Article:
That was my plan, anyway. She didn’t like the skirt. For a year or so, it lived in a drawer with all five yards of the royal blue flamenco skirt – the one on which I sewed twenty-six trillion beads, each one knotted individually to avoid potential injuries from loose beads and slips in the event of a costume malfunction.
Not only did the colors of the crocheted skirt clash with the flamenco skirt, the fact that she had never worn the multi-colored one haunted me. I unraveled the skirt into one (seemingly) huge ball, not bothering to separate colors, threw caution (and taste) to the wind, and decided I would turn it into a table runner. Who knew the thread from a size zero mini skirt would barely make a place-mat? (Okay, so Monica Kennedy who teaches crochet classes probably would have known, but I didn’t.)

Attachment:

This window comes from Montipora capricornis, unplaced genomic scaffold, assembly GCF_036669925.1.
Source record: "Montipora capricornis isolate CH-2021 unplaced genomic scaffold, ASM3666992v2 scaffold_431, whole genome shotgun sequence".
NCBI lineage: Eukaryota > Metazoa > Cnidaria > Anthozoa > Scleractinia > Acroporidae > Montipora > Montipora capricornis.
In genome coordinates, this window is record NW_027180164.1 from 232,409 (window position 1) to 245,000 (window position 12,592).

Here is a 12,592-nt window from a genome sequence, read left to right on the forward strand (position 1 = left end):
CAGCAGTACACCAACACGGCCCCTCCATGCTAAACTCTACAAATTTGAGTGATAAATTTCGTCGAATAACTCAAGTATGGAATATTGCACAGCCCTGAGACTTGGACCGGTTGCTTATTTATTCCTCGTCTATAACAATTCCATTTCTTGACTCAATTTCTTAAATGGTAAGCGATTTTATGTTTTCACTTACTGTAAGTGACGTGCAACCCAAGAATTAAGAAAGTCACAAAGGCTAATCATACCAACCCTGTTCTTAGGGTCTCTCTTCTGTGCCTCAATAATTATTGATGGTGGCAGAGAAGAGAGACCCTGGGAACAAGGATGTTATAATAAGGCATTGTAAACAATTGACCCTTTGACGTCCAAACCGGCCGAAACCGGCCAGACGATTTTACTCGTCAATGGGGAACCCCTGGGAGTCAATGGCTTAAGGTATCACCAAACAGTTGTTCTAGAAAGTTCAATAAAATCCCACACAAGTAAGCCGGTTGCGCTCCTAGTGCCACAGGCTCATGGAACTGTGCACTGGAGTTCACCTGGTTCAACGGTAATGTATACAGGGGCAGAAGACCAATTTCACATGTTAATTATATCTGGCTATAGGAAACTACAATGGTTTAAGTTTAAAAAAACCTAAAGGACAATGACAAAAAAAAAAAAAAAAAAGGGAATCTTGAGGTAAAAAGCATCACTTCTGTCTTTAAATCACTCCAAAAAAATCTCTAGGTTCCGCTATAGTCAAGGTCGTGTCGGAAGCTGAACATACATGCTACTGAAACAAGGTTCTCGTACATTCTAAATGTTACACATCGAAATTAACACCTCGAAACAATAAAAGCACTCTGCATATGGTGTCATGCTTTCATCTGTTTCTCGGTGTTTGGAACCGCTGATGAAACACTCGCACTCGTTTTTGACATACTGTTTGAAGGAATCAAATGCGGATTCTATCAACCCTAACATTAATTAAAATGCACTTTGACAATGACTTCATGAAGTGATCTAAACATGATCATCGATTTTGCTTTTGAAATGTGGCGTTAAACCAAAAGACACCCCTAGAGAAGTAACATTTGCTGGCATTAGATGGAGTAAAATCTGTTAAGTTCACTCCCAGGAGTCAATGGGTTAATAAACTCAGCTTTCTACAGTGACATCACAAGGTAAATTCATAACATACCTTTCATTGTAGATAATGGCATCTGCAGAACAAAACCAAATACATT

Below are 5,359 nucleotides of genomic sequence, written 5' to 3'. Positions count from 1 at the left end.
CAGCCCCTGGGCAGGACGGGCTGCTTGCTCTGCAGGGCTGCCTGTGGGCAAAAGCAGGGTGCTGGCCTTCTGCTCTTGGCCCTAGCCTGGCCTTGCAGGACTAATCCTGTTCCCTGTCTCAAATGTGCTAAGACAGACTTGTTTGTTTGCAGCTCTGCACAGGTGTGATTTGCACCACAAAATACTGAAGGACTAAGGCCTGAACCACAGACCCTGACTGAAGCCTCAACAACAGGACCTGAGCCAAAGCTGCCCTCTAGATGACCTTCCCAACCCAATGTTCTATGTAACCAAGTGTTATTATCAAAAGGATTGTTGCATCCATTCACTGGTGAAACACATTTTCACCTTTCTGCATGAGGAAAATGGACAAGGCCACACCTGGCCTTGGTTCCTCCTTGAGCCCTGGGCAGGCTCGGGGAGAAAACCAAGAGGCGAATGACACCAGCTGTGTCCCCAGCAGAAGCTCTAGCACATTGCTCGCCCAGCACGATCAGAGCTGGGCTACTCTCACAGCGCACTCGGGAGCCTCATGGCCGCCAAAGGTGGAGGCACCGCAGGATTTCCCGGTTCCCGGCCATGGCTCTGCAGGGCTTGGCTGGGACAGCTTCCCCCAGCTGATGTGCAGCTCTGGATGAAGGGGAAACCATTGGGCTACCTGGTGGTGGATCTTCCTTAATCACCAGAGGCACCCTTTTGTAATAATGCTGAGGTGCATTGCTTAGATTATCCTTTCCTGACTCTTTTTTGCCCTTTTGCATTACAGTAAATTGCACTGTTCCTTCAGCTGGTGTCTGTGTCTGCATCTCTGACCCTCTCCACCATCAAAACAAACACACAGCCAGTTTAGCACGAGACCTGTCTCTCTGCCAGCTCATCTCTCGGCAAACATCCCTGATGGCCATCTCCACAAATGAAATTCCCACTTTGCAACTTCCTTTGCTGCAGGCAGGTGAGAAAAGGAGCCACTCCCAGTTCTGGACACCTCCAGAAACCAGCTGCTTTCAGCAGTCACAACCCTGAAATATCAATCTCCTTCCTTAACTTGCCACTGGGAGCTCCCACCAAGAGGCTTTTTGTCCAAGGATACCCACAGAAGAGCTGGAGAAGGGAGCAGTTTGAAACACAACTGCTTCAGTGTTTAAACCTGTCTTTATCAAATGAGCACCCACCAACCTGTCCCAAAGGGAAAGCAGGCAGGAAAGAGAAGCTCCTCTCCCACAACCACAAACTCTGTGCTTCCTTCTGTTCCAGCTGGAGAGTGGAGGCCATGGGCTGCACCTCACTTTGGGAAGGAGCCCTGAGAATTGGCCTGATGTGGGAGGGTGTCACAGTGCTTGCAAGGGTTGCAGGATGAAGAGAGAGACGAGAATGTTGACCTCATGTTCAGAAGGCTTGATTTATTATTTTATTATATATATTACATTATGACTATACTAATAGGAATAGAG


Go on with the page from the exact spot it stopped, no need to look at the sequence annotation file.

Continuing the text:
I used this under a plant for a while, and under my laptop when I sit at the dining room table. One day I over-watered the plant, discovered how absorbent the mini-skirt-turned-mini-table runner was, and decided to use it as a towel. Notice I have left the ends of my threads exposed to enable easy access. For now, this is a towel but it might become a doily or potholders in the future.
The title might also have been Resourcefulness 101. Just as the material yarn was multi-purpose, so has the word yarn been. Originally, I wrote this for a towel group on a writing site. The towel group no longer exists so I have no need to pretend this is a towel any longer. I admit that it hides scratches on the hutch that once belonged to my great-grandparents these days.
No doubt, I’ll find another use for both the yarn and the article in the next five years.